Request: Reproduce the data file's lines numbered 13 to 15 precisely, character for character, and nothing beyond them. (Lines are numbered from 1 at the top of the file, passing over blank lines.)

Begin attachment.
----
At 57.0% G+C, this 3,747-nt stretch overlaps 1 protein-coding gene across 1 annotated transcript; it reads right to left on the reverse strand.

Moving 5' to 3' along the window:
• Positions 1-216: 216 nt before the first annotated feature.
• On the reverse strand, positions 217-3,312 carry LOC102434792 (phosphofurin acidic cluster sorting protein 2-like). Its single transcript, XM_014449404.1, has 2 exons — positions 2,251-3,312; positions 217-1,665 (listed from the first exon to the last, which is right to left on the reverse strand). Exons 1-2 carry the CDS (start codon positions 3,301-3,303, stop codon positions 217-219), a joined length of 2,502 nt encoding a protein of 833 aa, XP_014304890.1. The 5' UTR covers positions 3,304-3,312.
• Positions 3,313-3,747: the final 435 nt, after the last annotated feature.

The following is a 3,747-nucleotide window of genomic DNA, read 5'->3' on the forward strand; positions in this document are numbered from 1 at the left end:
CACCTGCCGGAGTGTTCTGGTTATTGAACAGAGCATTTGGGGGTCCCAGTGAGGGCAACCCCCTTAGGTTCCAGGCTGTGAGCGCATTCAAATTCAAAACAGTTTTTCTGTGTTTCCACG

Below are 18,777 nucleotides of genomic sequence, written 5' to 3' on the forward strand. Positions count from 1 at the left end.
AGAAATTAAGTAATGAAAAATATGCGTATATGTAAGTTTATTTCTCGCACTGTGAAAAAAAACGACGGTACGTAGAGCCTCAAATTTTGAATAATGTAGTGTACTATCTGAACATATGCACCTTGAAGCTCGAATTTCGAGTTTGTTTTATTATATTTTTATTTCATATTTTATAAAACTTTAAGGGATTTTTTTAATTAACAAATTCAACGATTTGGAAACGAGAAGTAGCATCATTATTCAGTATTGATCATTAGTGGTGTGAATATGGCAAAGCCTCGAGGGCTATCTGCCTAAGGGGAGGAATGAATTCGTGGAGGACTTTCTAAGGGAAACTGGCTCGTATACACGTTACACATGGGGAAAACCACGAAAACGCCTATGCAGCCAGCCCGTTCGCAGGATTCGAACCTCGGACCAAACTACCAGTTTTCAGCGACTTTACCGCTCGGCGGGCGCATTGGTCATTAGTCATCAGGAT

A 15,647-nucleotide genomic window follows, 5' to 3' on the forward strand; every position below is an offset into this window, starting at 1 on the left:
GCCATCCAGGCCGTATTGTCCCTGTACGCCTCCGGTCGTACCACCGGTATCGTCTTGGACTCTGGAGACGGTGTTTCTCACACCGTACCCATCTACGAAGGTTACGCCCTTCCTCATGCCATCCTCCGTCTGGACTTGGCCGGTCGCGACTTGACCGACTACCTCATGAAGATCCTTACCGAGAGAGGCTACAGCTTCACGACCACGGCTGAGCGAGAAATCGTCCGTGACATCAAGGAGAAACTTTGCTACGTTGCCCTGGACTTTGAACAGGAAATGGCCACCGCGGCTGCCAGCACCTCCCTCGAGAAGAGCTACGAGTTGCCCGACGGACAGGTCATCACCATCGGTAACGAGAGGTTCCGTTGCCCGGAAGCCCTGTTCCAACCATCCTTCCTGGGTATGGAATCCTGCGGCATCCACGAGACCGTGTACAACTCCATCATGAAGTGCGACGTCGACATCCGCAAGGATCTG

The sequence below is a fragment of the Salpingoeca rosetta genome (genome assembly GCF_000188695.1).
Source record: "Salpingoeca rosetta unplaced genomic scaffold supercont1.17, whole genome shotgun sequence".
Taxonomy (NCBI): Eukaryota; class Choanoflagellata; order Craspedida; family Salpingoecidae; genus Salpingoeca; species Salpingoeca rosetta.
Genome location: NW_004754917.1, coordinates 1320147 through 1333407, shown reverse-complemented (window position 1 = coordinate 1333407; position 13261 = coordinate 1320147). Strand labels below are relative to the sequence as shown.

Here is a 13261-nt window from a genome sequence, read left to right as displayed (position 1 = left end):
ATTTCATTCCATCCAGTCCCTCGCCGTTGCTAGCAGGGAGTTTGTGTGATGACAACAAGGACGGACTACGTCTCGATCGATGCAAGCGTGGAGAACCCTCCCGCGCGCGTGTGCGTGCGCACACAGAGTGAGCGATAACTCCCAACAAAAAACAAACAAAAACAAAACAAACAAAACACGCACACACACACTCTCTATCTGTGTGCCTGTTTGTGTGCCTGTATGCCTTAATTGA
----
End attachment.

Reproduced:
Source record: "Salpingoeca rosetta unplaced genomic scaffold supercont1.17, whole genome shotgun sequence".
Taxonomy (NCBI): Eukaryota; class Choanoflagellata; order Craspedida; family Salpingoecidae; genus Salpingoeca; species Salpingoeca rosetta.
Genome location: NW_004754917.1, coordinates 1320147 through 1333407, shown reverse-complemented (window position 1 = coordinate 1333407; position 13261 = coordinate 1320147). Strand labels below are relative to the sequence as shown.